./hadoop fs -copyFromLocal /sw/400MB.file /user/ofir

Checking its block size from the NameNode:

./hadoop fsck /user/ofir/400MB.file -files -blocks -racks
FSCK started by root from / for path /user/ofir/400MB.file at Thu Jan 30 22:21:29 UTC 2014
/user/ofir/400MB.file 419430400 bytes, 2 block(s):  OK
0. blk_-5656069114314652598_27957 len=268435456 repl=3 [/rack03/, /rack03/, /rack02/]
1. blk_3668240125470951962_27957 len=150994944 repl=3 [/rack03/, /rack03/, /rack01/]

 Total size:    419430400 B
 Total dirs:    0
 Total files:    1
 Total blocks (validated):    2 (avg. block size 209715200 B)
 Minimally replicated blocks:    2 (100.0 %)
 Over-replicated blocks:    0 (0.0 %)
 Under-replicated blocks:    0 (0.0 %)
 Mis-replicated blocks:        0 (0.0 %)
 Default replication factor:    1
 Average block replication:    3.0
 Corrupt blocks:        0
 Missing replicas:        0 (0.0 %)
 Number of data-nodes:        6
 Number of racks:        3
FSCK ended at Thu Jan 30 22:21:29 UTC 2014 in 1 milliseconds

So far, looks good – the first block is 256MB.

Continue reading

Exploring HDFS Block Placement Policy

In this post I’ll cover how to see where each data block is actually placed. I’m using my fully-distributed Hadoop cluster on my laptop for exploration and the network topology definitions from my previous post – you’ll need a multi-node cluster to reproduce it.


When a file is written to HDFS, it is split up into big chucks called data blocks, whose size is controlled by the parameter dfs.block.size in the config file hdfs-site.xml (in my case – left as the default which is 64MB). Each block is stored on one or more nodes, controlled by the parameter dfs.replication in the same file (in most of this post – set to 3, which is the default). Each copy of a block is called a replica.

Regarding my setup – I have nine nodes spread over three racks. Each rack has one admin node and two worker nodes (running DataNode and TaskTracker), using Apache Hadoop 1.2.1. Please note that in my configuration, there is a simple mapping between host name, IP address and rack number -host name is hadoop[rack number][node number] and IP address is[rack number][node number].

Where should the NameNode place each replica?  Here is the theory:

The default block placement policy is as follows:

  • Place the first replica somewhere – either a random node (if the HDFS client is outside the Hadoop/DataNode cluster) or on the local node (if the HDFS client is running on a node inside the cluster).
  • Place the second replica in a different rack.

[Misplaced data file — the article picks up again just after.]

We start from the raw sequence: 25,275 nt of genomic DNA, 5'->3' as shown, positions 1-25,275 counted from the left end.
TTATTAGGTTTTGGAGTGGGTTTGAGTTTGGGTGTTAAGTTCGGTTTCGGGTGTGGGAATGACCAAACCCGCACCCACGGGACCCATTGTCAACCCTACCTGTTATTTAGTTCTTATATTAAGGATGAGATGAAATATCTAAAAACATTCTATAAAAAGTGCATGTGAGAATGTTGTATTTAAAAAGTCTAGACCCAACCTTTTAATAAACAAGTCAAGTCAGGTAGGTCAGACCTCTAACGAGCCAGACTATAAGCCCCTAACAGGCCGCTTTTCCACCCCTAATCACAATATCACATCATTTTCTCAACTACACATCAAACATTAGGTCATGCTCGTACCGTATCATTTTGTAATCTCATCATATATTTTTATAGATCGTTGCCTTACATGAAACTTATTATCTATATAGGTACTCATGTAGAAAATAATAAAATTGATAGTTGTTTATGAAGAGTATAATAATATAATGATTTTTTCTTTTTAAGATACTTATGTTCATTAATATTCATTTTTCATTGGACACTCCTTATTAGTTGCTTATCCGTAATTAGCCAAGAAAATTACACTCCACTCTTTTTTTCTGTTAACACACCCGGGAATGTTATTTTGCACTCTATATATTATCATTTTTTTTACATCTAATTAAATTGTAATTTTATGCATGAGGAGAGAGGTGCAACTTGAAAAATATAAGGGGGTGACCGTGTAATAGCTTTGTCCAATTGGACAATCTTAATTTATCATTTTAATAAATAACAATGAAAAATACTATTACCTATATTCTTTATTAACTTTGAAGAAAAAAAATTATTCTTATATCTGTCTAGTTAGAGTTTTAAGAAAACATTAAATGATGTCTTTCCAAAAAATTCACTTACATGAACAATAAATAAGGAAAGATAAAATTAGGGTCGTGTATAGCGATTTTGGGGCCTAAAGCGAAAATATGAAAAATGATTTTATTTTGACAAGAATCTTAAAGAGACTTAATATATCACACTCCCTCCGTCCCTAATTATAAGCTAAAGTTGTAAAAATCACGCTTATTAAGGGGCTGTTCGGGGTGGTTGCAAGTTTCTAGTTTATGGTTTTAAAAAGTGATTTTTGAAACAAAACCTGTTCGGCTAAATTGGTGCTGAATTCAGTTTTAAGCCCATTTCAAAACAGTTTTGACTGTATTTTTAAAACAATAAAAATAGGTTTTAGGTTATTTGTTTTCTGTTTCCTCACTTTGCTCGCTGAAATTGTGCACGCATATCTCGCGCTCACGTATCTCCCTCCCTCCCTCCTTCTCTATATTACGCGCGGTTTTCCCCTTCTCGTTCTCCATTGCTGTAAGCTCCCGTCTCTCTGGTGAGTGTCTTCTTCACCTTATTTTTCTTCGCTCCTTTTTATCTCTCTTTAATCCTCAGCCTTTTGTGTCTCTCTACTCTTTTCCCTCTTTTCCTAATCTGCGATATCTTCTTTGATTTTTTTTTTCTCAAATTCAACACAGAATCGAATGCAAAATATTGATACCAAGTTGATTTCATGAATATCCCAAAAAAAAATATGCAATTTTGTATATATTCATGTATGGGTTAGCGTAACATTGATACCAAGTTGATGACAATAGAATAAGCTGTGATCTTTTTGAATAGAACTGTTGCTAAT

• Place the third replica in the same rack as the second replica
  • If there are more replicas – spread them across the rest of the racks.

That placement algorithm is a decent default compromise – it provides protection against a rack failure while somewhat minimizing inter-rack traffic.

So, let’s put some files on HDFS and see if it behaves like the theory in my setup – try it on yours to validate.

Continue reading

Exploring The Hadoop Network Topology

In this post I’ll cover how to define and debug a simple Hadoop network topology.


Hadoop is designed to run on large clusters of commodity servers – in many cases spanning many physical racks of servers. A physical rack is in many cases a single point of failure (for example, having typically a single switch for lower cost), so HDFS tries to place block replicas on more than one rack. Also, there is typically more bandwidth within a rack than between the racks, so the software on the cluser (HDFS and MapReduce / YARN) can take it into account. This leads to a question:

How does the NameNode know the network topology?

By default, the NameNode has no idea which node is in which rack. It therefore by default assumes that all nodes are in the same rack, which is likely true for small clusters. It calls this rack “/default-rack“.

So, we have to teach Hadoop our cluster network topology – the way the nodes are grouped into racks. Hadoop supports a pluggable rack topology implementation – controlled by the parameter topology.node.switch.mapping.impl in core-site.xml, which specifies a java class implementation. The default implementation is using a user-provided script, specified in in the same config file, a script that gets a list of IP addresses or host names and returns a list of rack names (in Hadoop2: The script will get up to topology.script.number.args parameters per invocation, by default up to 100 requests per invocation (in Hadoop2: net.topology.script.number.args).

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Creating a virtualized fully-distributed Hadoop cluster using Linux Containers

TL;DR  Why and how I created a working 9-node Hadoop Cluster on my  laptop

In this post I’ll cover why I wanted to have a decent multi-node Hadoop cluster on my laptop, why I chose not to use virtualbox/VMware player, what is LXC (Linux Containers) and how did I set it up. The last part is a bit specific to my desktop O/S (Ubuntu 13.10).

Why install a fully-distributed Hadoop cluster on my laptop?

Hadoop has a “laptop mode” called pseudo-distributed mode. In that mode, you run a single copy of each service (for example, a single HDFS namenode and a single HDFS datanode), all listening under localhost.

This feature is rather useful for basic development and testing – if all you want is write some code that uses the services and check if it runs correctly (or at all). However, if your focus is the platform itself – an admin perspective, than that mode is quite limited. Trying out many of Hadoop’s feature requires a real cluster – for example replication, failure testing, rack awareness, HA (of every service types) etc.

Why VirtualBox or VMware Player are not a good fit?